• Directions on how to fill out the request form can be found here. You should select Human Services as the partner type; Track A as the resource request type; and Shelter or Subsidized/Low-Income Congregate Housing as the site type.
    • Please note that vaccinators’ ability to conduct an on-site clinic will depend on the size and type of facility requesting assistance.  

Flyer with information on acceding the COVID-19 vaccine and transportation resources.

Pause on Johnson and Johnson Vaccine Administration

The Centers for Disease Control (CDC) and the Food and Drug Administration (FDA) are reviewing data involving six reported U.S. cases of a rare and severe type of blood clot in individuals after receiving the Johnson and Johnson vaccine. The cases have occurred among women between the ages of 18-48 and between 6-13 days after receiving the vaccine. The Minnesota Department of Health (MDH) is not aware of any cases in Minnesota as of April 2, 2021. Anyone who has received the J&J vaccine who develops severe headache, abdominal pain, leg pain, or shortness of breath within three weeks after vaccination should contact their health care provider. ​

Until further review of the cases, MDH is advising a pause in the use of the Johnson and Johnson vaccine out of an abundance of caution. MDH has sent out a Health Alert Notice to health care providers and local and tribal health departments. There have been no such side effects reported in association with Moderna or Pfizer vaccine and those vaccines will continue to be administered.

Overview Information

The At-Risk Populations Work Group developed and is executing a plan for vaccine distribution for people experiencing homelessness and the people who support them. This plan will take into consideration individuals in a variety of settings including, but not limited to, isolation hotels, unsheltered individuals, high risk hotels, emergency shelters, domestic violence and women’s shelters, and youth shelters. Our primary goal is to improve accessibility of vaccination and reduce barriers to vaccination for people experiencing homelessness and those who support them.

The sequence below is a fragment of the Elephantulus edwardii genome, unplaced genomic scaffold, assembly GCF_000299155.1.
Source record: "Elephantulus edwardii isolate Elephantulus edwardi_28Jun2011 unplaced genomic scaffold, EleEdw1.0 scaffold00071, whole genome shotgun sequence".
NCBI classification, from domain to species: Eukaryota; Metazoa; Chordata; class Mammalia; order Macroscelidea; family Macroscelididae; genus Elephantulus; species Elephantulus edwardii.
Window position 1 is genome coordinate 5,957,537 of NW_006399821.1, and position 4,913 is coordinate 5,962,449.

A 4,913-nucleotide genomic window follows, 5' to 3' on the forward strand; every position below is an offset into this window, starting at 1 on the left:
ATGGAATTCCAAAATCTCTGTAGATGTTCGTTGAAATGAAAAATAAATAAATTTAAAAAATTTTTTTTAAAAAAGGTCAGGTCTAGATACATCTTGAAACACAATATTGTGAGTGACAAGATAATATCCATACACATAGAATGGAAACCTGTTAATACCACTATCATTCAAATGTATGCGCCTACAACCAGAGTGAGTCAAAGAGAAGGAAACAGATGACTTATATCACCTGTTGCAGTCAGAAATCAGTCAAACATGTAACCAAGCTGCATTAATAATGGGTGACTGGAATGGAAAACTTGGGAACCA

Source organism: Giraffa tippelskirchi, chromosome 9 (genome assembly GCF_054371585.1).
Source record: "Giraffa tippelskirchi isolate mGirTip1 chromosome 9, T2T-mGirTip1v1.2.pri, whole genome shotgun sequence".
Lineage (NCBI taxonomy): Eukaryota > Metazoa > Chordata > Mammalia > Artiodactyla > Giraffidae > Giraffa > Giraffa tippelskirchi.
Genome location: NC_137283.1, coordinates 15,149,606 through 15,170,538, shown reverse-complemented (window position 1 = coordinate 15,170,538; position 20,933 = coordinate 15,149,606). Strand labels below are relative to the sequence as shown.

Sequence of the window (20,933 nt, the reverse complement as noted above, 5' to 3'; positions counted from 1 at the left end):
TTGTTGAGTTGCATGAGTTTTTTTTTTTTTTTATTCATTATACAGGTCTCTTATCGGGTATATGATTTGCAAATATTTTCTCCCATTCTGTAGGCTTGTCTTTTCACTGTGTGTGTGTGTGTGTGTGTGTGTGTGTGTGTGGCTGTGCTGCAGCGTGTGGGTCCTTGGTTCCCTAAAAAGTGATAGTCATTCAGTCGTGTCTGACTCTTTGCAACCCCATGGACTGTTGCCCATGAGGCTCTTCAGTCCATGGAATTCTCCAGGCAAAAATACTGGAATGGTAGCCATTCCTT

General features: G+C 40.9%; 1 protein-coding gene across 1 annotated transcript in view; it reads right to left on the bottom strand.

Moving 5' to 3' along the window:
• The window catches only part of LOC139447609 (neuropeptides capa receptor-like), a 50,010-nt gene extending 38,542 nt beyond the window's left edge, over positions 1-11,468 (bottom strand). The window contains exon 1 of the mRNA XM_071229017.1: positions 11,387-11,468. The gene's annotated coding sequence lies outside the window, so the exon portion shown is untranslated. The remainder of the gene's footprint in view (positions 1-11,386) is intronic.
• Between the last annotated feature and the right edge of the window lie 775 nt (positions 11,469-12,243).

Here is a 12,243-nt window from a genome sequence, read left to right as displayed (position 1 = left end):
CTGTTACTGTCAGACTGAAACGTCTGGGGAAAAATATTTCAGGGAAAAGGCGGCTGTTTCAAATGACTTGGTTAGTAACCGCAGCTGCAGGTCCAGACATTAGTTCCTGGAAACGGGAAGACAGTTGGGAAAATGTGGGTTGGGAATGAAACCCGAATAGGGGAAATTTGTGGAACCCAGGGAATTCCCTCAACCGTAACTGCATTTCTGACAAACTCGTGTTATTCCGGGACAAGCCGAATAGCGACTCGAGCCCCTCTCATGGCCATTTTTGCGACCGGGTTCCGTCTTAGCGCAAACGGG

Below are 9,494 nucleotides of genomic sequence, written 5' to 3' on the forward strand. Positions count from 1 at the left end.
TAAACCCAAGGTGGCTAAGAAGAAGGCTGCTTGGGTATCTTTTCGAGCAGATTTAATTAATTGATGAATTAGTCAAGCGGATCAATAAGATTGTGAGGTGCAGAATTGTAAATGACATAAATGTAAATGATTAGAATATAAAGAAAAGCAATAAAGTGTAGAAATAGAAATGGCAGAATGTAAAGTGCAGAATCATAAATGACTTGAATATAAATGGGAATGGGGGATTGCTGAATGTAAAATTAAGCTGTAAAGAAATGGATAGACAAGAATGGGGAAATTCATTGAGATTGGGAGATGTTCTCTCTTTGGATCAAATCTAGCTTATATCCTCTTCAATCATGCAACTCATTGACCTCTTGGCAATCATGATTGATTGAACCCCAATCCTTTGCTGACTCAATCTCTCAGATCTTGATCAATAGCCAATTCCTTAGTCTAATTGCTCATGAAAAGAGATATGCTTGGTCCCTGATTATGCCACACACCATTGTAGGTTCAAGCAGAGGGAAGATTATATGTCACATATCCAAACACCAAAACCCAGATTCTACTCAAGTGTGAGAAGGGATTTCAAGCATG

Achieving this goal requires engaging and listening, creating customized approaches, streamlining administrative and operational processes, and understanding and evaluating progress and impact. The entire effort will be rapid, adaptive, and committed to continuous improvement. The state welcomes your input throughout the vaccine planning and roll out efforts.

This site will be updated as there is more information to share. Join the weekly provider webinar each Wednesday from 1:00-2:00 p.m. to hear from our state team and ask any questions you may have.

Important Considerations for Providers:

  • Access to shelter and services should not be restricted to those who provide proof of having been vaccinated.
  • The COVID-19 vaccines have been approved for use under an Emergency Use Authorization (EUA) by the Food and Drug Administration (FDA).  All of the COVID-19 vaccines that are being used have gone through the same safety tests and meet the same standards as any other vaccines.
  • Under the EUA, people must be given the opportunity to accept or decline the vaccine. Getting the vaccine is an individual choice.
  • We know the vaccine protects the vaccinated person, but we still don’t have data on whether it protects the vaccinated person from spreading it to others.